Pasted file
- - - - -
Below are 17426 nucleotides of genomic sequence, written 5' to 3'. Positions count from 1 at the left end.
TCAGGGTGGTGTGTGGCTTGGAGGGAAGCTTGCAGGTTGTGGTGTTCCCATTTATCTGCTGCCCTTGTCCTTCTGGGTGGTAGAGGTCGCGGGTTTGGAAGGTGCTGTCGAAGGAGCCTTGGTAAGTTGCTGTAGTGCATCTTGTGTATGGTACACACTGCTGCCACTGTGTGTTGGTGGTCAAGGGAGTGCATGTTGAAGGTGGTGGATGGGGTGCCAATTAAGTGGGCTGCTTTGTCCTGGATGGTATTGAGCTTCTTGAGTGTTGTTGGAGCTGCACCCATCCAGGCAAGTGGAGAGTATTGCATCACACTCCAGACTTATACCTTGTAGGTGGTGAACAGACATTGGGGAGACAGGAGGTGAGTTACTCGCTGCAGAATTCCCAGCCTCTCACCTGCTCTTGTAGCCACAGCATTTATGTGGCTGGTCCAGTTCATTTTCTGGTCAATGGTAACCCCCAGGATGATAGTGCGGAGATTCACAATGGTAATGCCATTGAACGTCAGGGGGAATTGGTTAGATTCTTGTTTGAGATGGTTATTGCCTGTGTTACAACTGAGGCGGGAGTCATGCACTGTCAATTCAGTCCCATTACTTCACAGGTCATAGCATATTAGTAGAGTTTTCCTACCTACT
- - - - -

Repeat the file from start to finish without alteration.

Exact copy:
Below are 17426 nucleotides of genomic sequence, written 5' to 3'. Positions count from 1 at the left end.
TCAGGGTGGTGTGTGGCTTGGAGGGAAGCTTGCAGGTTGTGGTGTTCCCATTTATCTGCTGCCCTTGTCCTTCTGGGTGGTAGAGGTCGCGGGTTTGGAAGGTGCTGTCGAAGGAGCCTTGGTAAGTTGCTGTAGTGCATCTTGTGTATGGTACACACTGCTGCCACTGTGTGTTGGTGGTCAAGGGAGTGCATGTTGAAGGTGGTGGATGGGGTGCCAATTAAGTGGGCTGCTTTGTCCTGGATGGTATTGAGCTTCTTGAGTGTTGTTGGAGCTGCACCCATCCAGGCAAGTGGAGAGTATTGCATCACACTCCAGACTTATACCTTGTAGGTGGTGAACAGACATTGGGGAGACAGGAGGTGAGTTACTCGCTGCAGAATTCCCAGCCTCTCACCTGCTCTTGTAGCCACAGCATTTATGTGGCTGGTCCAGTTCATTTTCTGGTCAATGGTAACCCCCAGGATGATAGTGCGGAGATTCACAATGGTAATGCCATTGAACGTCAGGGGGAATTGGTTAGATTCTTGTTTGAGATGGTTATTGCCTGTGTTACAACTGAGGCGGGAGTCATGCACTGTCAATTCAGTCCCATTACTTCACAGGTCATAGCATATTAGTAGAGTTTTCCTACCTACT